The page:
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Race Recap: 2019 24H Barcelona


The penultimate round of the 24H Series Champion of the Continents championship took us to Barcelona this past weekend. The Circuit de Barcelona-Catalunya is the current Formula One track in Spain and hosts the winter test for F1. Situated in Montmeló just outside of downtown Barcelona, the circuit is nestled in a hilly region with gorgeous mountains filling the background. The circuit looks fairly straight forward on paper but demands precise driving lap after lap to get the most out of the car. With a great combination of high-speed corners, heavy braking zones, and slower chicanes, the course would keep us very busy for twenty-four-hours. This also marked the 21st edition of the 24 Hours of Barcelona.

We flew out of Atlanta directly to Barcelona on Tuesday evening and landed in Spain on Wednesday morning. We did not have any on-track activity scheduled for Wednesday but there was a course walk that evening that I wanted to partake in considering I had never been on the circuit aside from my sim at home. We did the course walk and took numerous notes throughout, comparing tips that one of my co-drivers sent to us and taking notes on any visuals I saw such as curb height, runoff, etc.

Thursday was our first on-track day with the private test. We had an amazing driver lineup for the weekend which included Björn Simon, Olaf Meyer, Stephan Epp, Torsten Kratz, and me. My first laps out I took easy just to see the track from the driver seat. I was more focused on looking for reference points and getting use to the car again more than anything. After the test was done, we all sat down and Torsten helped review some data to compare where time could be gained throughout our lineup. Friday would be the first day that counted.

Friday was a busy day which included another private test, first official practice, qualifying, and night practice. All of us were similar in speed by the end of first practice and for qualifying the team elected Torsten to put in some laps on new tires. We ran our race setup for qualifying and managed third in GT4 but a decent amount of time was between P1 and P3. We assumed during the race however our pace would be competitive over the course of twenty-four-hours.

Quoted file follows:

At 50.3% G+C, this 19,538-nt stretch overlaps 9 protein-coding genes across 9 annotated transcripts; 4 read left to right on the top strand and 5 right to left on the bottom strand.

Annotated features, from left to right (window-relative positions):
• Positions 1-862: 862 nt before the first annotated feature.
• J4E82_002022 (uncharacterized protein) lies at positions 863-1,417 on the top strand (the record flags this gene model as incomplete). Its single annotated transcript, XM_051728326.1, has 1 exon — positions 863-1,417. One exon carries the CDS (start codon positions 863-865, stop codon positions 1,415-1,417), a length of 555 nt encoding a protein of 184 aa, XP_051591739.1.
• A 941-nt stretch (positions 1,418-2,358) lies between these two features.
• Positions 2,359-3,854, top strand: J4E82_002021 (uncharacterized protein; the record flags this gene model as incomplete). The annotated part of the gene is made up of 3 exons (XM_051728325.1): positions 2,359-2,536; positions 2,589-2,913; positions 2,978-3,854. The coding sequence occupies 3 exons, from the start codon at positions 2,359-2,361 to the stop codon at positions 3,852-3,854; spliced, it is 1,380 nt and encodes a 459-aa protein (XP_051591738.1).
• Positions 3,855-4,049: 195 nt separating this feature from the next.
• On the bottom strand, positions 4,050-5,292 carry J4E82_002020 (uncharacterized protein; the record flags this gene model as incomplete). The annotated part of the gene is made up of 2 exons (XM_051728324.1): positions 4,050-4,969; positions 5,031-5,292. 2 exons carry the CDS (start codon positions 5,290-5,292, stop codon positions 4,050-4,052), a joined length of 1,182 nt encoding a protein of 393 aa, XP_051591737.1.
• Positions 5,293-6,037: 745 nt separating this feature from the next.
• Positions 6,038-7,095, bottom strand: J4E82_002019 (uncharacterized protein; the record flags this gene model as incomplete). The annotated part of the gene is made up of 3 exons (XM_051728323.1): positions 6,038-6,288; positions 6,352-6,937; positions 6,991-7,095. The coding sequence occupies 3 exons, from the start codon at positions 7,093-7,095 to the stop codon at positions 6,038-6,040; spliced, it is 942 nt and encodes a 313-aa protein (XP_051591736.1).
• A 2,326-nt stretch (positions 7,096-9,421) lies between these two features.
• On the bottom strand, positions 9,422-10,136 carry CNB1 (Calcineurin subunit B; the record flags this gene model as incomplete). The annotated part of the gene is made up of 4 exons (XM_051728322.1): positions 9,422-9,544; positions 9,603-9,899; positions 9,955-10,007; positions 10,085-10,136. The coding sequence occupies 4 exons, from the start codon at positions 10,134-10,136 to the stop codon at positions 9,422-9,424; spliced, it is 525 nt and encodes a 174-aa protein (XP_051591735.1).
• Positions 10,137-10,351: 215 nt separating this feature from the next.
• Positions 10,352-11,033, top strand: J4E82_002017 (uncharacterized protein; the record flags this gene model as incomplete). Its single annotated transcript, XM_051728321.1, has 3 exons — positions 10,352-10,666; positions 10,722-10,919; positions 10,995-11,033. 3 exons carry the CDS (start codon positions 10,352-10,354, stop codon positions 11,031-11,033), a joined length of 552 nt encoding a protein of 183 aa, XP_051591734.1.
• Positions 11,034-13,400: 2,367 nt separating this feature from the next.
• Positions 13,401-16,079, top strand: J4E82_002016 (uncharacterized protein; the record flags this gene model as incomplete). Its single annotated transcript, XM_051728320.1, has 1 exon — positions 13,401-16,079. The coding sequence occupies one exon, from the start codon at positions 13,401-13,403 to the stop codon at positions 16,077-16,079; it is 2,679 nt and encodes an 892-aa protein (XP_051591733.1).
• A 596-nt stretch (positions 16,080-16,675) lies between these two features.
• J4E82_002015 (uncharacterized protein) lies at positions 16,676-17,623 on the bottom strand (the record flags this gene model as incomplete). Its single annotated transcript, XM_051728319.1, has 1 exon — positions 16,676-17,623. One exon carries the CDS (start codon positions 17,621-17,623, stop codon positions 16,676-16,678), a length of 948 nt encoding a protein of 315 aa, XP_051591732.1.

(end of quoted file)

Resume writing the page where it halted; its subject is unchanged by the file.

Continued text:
Night practice came and I went out first to do the minimum night laps required by the organizers. The course was decent in the dark especially compared to Dubai which was like driving blindfolded. With only a few laps in night practice, you must quickly find your reference points for in the dark. For example, some small marker signs off the course or a paint mark on the wall is not visible in the dark, so you must quickly adjust and find what works and what doesn’t.

When night practice ended the team went to work on preparing the car for the day ahead and the drivers decided to get some rest. The race would start at twelve on Saturday, a little earlier than some other twenty-four-hour races including Dubai which started late afternoon.

Race day arrived in Barcelona and we were ready. The biggest concern was the heat. The temperatures were in the high eighties Fahrenheit which is like home but with the BMW we have fixed windows, no cool shirt system, and no air vents. Luckily the M4 GT4 does come with air conditioning but it’s a little different than what you would get in a road car and does not blow ice cold air. There’s also only one single vent but also a nice duct to the seat which helps cool your body.

With the heat being a problem for drivers, the machines also had to contend with these high temperatures for twenty-four-hours. With that said, the team told us all to keep the revs lower and avoid drafting cars so we could ensure air was always flowing into the radiator and intercooler for the turbos. Other wear items like tires and brakes take even more of a pounding when the temperatures are high and the track temperature was in the one-hundred-twenty-degree range.

Torsten took the green flag and on the opening lap one of our main competitors was taken out by an overly ambitious Porsche Cup car. With their lengthy repairs we could build a gap and had a back and forth run with the new Aston Martin GT4 car. We eventually took the lead and problems hit for the Aston when they had to go into the garage for an engine change. This put them well out of contention as it took many hours to finally get back on track.